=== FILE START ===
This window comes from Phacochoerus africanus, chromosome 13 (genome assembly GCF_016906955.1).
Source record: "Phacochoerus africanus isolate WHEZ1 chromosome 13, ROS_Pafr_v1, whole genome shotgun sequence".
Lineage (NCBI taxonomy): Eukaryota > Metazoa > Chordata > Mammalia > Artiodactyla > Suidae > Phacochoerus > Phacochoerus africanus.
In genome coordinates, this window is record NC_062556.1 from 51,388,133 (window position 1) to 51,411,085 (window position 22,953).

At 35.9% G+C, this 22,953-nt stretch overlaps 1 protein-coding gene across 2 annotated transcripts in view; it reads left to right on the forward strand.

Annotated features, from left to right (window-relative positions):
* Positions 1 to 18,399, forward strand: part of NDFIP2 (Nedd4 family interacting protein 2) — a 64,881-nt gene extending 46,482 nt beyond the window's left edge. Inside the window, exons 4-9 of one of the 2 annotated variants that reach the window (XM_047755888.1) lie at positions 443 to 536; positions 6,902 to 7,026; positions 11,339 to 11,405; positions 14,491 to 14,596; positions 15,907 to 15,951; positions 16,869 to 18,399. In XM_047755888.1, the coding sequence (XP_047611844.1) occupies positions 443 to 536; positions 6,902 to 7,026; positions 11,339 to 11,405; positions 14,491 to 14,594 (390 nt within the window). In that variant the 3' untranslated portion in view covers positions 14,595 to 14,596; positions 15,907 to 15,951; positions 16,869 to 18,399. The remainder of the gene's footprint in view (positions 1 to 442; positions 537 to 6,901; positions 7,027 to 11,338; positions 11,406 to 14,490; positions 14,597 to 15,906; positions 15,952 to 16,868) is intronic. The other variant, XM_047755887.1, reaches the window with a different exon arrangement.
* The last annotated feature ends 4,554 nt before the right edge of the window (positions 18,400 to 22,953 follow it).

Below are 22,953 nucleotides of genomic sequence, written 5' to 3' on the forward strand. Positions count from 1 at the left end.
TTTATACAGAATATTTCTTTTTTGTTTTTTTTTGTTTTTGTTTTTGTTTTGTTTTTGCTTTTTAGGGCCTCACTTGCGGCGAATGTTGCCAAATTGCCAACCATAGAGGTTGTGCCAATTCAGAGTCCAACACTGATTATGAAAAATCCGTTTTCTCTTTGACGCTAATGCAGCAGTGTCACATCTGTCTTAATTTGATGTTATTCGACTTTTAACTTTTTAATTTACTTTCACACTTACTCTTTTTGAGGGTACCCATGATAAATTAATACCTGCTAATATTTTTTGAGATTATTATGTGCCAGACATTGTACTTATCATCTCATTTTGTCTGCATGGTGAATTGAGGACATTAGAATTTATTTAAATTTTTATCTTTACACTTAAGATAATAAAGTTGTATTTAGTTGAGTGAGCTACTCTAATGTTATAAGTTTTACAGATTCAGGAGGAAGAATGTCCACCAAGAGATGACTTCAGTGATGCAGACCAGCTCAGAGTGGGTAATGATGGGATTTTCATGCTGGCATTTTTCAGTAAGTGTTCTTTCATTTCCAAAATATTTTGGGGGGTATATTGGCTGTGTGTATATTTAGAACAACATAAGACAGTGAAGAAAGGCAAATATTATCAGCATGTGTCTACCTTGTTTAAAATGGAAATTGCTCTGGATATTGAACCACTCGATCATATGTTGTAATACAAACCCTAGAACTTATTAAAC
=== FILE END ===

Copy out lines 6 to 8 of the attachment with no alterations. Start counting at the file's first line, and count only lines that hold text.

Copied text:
Annotated features, from left to right (window-relative positions):
* Positions 1 to 18,399, forward strand: part of NDFIP2 (Nedd4 family interacting protein 2) — a 64,881-nt gene extending 46,482 nt beyond the window's left edge. Inside the window, exons 4-9 of one of the 2 annotated variants that reach the window (XM_047755888.1) lie at positions 443 to 536; positions 6,902 to 7,026; positions 11,339 to 11,405; positions 14,491 to 14,596; positions 15,907 to 15,951; positions 16,869 to 18,399. In XM_047755888.1, the coding sequence (XP_047611844.1) occupies positions 443 to 536; positions 6,902 to 7,026; positions 11,339 to 11,405; positions 14,491 to 14,594 (390 nt within the window). In that variant the 3' untranslated portion in view covers positions 14,595 to 14,596; positions 15,907 to 15,951; positions 16,869 to 18,399. The remainder of the gene's footprint in view (positions 1 to 442; positions 537 to 6,901; positions 7,027 to 11,338; positions 11,406 to 14,490; positions 14,597 to 15,906; positions 15,952 to 16,868) is intronic. The other variant, XM_047755887.1, reaches the window with a different exon arrangement.
* The last annotated feature ends 4,554 nt before the right edge of the window (positions 18,400 to 22,953 follow it).